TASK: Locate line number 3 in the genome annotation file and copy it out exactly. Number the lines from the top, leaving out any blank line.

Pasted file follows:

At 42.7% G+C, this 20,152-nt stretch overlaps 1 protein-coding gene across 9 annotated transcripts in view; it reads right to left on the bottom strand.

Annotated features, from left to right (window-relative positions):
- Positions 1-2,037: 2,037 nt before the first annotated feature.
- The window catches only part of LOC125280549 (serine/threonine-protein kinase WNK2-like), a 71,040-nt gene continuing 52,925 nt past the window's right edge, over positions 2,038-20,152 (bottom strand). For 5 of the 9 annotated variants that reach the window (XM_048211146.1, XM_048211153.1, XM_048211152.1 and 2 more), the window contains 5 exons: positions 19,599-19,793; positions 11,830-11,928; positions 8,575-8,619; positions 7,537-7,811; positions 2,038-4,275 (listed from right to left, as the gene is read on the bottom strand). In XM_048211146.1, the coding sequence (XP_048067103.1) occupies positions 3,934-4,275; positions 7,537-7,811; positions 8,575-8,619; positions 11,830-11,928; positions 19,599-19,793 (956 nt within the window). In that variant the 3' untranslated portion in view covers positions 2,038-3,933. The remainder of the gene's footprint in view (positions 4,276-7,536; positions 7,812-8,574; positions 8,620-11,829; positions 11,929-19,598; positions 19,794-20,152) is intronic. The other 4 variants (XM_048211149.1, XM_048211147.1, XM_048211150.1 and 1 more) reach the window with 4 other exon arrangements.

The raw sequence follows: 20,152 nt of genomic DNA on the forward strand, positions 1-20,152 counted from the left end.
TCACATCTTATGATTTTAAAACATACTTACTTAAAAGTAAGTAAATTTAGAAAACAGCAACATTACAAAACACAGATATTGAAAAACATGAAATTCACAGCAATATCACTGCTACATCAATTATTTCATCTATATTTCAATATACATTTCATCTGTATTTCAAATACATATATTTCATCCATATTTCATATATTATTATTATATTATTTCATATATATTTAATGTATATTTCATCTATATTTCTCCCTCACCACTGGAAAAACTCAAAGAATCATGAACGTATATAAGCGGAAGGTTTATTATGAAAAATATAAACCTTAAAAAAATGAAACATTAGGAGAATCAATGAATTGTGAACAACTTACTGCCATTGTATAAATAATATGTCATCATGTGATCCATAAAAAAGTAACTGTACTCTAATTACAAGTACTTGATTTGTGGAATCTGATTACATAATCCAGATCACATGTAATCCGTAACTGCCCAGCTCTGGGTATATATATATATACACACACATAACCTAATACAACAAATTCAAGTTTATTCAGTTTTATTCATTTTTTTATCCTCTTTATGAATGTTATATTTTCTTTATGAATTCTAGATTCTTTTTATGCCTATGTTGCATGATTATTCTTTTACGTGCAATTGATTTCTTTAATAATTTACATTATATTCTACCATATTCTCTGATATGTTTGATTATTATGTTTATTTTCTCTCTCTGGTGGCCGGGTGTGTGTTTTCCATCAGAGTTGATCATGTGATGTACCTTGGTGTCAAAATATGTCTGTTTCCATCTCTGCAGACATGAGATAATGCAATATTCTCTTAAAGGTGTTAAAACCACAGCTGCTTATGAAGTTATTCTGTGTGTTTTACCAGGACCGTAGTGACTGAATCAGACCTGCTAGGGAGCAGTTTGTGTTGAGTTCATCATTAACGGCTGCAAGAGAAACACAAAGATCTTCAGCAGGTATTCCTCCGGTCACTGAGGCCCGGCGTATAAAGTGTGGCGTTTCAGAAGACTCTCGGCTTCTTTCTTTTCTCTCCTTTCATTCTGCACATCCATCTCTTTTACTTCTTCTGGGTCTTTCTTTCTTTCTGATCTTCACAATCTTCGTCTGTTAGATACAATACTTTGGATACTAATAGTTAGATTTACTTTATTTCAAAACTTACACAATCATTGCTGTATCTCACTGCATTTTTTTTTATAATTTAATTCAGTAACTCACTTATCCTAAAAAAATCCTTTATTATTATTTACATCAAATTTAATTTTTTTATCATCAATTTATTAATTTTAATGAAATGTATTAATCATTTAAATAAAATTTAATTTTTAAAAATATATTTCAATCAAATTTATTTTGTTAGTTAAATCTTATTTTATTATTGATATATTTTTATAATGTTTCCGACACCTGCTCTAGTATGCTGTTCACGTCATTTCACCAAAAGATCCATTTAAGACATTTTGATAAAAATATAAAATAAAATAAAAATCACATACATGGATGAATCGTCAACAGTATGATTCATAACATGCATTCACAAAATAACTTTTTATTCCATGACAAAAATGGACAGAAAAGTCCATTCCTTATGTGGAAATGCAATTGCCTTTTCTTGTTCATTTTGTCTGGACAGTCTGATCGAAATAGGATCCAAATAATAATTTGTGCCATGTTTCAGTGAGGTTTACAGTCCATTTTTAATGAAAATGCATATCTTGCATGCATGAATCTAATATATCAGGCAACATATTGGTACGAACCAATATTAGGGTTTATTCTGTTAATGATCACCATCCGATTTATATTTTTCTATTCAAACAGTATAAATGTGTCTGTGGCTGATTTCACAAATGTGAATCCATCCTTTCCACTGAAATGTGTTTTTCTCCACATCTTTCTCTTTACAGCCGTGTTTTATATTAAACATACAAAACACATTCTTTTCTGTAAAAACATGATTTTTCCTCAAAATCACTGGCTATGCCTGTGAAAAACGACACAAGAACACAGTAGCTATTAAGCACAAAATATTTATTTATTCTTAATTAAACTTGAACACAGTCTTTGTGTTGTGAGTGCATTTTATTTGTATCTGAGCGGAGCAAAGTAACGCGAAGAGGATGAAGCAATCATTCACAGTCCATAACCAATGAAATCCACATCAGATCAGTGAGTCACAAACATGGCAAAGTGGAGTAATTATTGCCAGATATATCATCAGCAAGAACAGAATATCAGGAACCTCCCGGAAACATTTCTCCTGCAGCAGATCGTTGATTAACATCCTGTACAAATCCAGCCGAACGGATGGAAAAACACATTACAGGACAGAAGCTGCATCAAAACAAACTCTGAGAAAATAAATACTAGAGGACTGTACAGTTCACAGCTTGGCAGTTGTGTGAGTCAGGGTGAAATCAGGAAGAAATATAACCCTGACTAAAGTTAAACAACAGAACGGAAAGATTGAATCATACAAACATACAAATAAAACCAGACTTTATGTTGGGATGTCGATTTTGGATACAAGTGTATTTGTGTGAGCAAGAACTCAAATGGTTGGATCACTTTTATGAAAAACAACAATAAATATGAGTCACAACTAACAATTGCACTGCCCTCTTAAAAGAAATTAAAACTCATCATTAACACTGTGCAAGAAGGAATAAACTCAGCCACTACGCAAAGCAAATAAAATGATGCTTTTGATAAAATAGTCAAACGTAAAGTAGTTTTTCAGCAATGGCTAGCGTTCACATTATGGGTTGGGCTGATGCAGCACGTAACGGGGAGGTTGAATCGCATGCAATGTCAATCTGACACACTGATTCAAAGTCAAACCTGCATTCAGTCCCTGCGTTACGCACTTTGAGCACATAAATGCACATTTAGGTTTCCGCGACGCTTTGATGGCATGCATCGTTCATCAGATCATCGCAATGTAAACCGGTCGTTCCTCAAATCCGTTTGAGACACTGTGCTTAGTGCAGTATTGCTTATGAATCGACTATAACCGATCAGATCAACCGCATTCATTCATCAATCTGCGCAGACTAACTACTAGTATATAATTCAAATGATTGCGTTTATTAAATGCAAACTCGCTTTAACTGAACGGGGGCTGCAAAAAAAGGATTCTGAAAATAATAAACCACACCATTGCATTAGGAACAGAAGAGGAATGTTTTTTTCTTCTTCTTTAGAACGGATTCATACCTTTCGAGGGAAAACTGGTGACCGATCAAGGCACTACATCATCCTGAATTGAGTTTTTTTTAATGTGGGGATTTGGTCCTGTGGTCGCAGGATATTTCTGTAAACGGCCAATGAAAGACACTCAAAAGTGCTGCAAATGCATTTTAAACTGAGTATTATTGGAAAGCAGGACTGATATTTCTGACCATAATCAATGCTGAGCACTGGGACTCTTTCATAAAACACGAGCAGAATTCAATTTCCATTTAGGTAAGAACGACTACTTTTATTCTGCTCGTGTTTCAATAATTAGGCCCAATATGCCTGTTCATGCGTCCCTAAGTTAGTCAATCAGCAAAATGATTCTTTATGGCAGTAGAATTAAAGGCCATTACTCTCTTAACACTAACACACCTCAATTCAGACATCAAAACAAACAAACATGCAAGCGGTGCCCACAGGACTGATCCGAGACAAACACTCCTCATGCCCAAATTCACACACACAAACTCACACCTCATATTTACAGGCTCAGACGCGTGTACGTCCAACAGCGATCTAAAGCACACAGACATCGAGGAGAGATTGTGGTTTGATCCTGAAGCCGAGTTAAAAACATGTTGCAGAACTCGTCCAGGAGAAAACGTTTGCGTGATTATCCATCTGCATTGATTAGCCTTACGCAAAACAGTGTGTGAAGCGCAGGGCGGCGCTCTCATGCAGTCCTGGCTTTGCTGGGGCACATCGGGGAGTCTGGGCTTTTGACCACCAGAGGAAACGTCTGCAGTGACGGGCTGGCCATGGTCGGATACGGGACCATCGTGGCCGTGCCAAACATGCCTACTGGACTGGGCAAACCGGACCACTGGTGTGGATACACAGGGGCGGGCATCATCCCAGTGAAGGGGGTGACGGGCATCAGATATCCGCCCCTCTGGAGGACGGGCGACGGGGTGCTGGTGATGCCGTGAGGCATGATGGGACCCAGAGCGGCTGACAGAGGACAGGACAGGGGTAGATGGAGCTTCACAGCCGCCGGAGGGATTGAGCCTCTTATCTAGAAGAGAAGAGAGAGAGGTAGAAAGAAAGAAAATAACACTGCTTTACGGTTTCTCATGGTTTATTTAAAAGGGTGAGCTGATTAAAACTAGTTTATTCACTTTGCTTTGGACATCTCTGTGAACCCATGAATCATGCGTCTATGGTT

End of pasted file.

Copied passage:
- Positions 1-2,037: 2,037 nt before the first annotated feature.